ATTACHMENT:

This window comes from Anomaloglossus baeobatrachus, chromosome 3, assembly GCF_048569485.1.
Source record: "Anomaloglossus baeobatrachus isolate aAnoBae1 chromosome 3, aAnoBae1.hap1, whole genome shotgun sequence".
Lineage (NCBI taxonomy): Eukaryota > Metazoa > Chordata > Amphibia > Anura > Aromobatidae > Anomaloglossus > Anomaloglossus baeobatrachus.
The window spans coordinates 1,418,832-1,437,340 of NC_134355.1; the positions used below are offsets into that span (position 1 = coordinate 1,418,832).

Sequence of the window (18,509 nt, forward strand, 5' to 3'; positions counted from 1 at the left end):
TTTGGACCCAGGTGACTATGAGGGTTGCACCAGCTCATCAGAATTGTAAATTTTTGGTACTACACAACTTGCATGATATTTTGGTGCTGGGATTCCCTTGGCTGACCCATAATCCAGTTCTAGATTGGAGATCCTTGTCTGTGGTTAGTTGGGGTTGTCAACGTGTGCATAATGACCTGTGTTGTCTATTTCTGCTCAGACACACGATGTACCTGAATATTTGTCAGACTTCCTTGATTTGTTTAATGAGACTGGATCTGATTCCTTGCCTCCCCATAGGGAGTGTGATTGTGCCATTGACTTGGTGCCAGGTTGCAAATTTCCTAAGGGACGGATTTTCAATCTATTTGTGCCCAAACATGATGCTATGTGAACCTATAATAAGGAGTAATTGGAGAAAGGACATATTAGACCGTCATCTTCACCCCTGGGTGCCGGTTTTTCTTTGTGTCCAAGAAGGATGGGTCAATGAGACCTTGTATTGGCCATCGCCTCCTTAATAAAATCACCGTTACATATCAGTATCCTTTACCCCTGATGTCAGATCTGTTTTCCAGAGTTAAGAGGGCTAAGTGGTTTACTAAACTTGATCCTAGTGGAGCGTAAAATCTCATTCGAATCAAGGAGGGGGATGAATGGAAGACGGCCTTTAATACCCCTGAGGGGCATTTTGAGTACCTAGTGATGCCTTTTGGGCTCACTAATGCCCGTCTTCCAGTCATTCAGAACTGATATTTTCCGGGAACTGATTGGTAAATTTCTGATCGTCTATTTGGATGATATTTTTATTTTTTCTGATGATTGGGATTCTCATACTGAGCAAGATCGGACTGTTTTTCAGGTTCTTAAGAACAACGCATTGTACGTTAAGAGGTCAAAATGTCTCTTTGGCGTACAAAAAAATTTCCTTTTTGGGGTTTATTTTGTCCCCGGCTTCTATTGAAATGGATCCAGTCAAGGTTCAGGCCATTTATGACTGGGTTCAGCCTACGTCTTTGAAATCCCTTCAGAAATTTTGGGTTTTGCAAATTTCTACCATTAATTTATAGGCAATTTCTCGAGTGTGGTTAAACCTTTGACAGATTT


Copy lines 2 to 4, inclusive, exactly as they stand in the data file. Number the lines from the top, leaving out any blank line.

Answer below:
Source record: "Anomaloglossus baeobatrachus isolate aAnoBae1 chromosome 3, aAnoBae1.hap1, whole genome shotgun sequence".
Lineage (NCBI taxonomy): Eukaryota > Metazoa > Chordata > Amphibia > Anura > Aromobatidae > Anomaloglossus > Anomaloglossus baeobatrachus.
The window spans coordinates 1,418,832-1,437,340 of NC_134355.1; the positions used below are offsets into that span (position 1 = coordinate 1,418,832).